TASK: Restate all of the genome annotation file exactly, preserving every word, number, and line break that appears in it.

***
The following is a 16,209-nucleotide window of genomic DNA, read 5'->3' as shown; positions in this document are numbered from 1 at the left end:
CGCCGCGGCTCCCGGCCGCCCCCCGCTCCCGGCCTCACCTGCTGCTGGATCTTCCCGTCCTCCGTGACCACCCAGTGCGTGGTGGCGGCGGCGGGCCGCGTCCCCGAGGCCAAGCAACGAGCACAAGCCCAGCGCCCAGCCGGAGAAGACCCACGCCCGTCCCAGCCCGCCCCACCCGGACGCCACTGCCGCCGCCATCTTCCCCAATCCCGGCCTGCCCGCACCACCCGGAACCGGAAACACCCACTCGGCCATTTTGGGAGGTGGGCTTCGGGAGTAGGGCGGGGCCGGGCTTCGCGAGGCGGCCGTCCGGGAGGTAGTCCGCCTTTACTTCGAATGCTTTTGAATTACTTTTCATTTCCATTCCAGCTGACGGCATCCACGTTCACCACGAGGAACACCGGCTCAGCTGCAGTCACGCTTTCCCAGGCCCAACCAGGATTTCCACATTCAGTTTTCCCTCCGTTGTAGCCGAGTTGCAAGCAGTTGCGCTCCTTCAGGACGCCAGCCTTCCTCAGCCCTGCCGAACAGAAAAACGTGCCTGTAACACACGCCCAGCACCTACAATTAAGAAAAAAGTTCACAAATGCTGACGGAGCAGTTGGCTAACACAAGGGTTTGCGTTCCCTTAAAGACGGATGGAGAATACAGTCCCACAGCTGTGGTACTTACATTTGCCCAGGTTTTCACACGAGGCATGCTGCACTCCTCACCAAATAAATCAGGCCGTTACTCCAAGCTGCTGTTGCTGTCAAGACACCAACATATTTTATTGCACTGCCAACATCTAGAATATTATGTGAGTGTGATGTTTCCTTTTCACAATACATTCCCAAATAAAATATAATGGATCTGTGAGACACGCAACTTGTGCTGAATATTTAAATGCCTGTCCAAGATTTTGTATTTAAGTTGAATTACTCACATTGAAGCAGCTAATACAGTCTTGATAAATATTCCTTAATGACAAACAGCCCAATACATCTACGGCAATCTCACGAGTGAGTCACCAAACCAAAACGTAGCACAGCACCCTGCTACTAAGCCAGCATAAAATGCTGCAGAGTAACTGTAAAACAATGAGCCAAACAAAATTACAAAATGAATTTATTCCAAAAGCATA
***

The following is a 16,209-nucleotide window of genomic DNA, read 5'->3' as shown; positions in this document are numbered from 1 at the left end:
CGCCGCGGCTCCCGGCCGCCCCCCGCTCCCGGCCTCACCTGCTGCTGGATCTTCCCGTCCTCCGTGACCACCCAGTGCGTGGTGGCGGCGGCGGGCCGCGTCCCCGAGGCCAAGCAACGAGCACAAGCCCAGCGCCCAGCCGGAGAAGACCCACGCCCGTCCCAGCCCGCCCCACCCGGACGCCACTGCCGCCGCCATCTTCCCCAATCCCGGCCTGCCCGCACCACCCGGAACCGGAAACACCCACTCGGCCATTTTGGGAGGTGGGCTTCGGGAGTAGGGCGGGGCCGGGCTTCGCGAGGCGGCCGTCCGGGAGGTAGTCCGCCTTTACTTCGAATGCTTTTGAATTACTTTTCATTTCCATTCCAGCTGACGGCATCCACGTTCACCACGAGGAACACCGGCTCAGCTGCAGTCACGCTTTCCCAGGCCCAACCAGGATTTCCACATTCAGTTTTCCCTCCGTTGTAGCCGAGTTGCAAGCAGTTGCGCTCCTTCAGGACGCCAGCCTTCCTCAGCCCTGCCGAACAGAAAAACGTGCCTGTAACACACGCCCAGCACCTACAATTAAGAAAAAAGTTCACAAATGCTGACGGAGCAGTTGGCTAACACAAGGGTTTGCGTTCCCTTAAAGACGGATGGAGAATACAGTCCCACAGCTGTGGTACTTACATTTGCCCAGGTTTTCACACGAGGCATGCTGCACTCCTCACCAAATAAATCAGGCCGTTACTCCAAGCTGCTGTTGCTGTCAAGACACCAACATATTTTATTGCACTGCCAACATCTAGAATATTATGTGAGTGTGATGTTTCCTTTTCACAATACATTCCCAAATAAAATATAATGGATCTGTGAGACACGCAACTTGTGCTGAATATTTAAATGCCTGTCCAAGATTTTGTATTTAAGTTGAATTACTCACATTGAAGCAGCTAATACAGTCTTGATAAATATTCCTTAATGACAAACAGCCCAATACATCTACGGCAATCTCACGAGTGAGTCACCAAACCAAAACGTAGCACAGCACCCTGCTACTAAGCCAGCATAAAATGCTGCAGAGTAACTGTAAAACAATGAGCCAAACAAAATTACAAAATGAATTTATTCCAAAAGCATA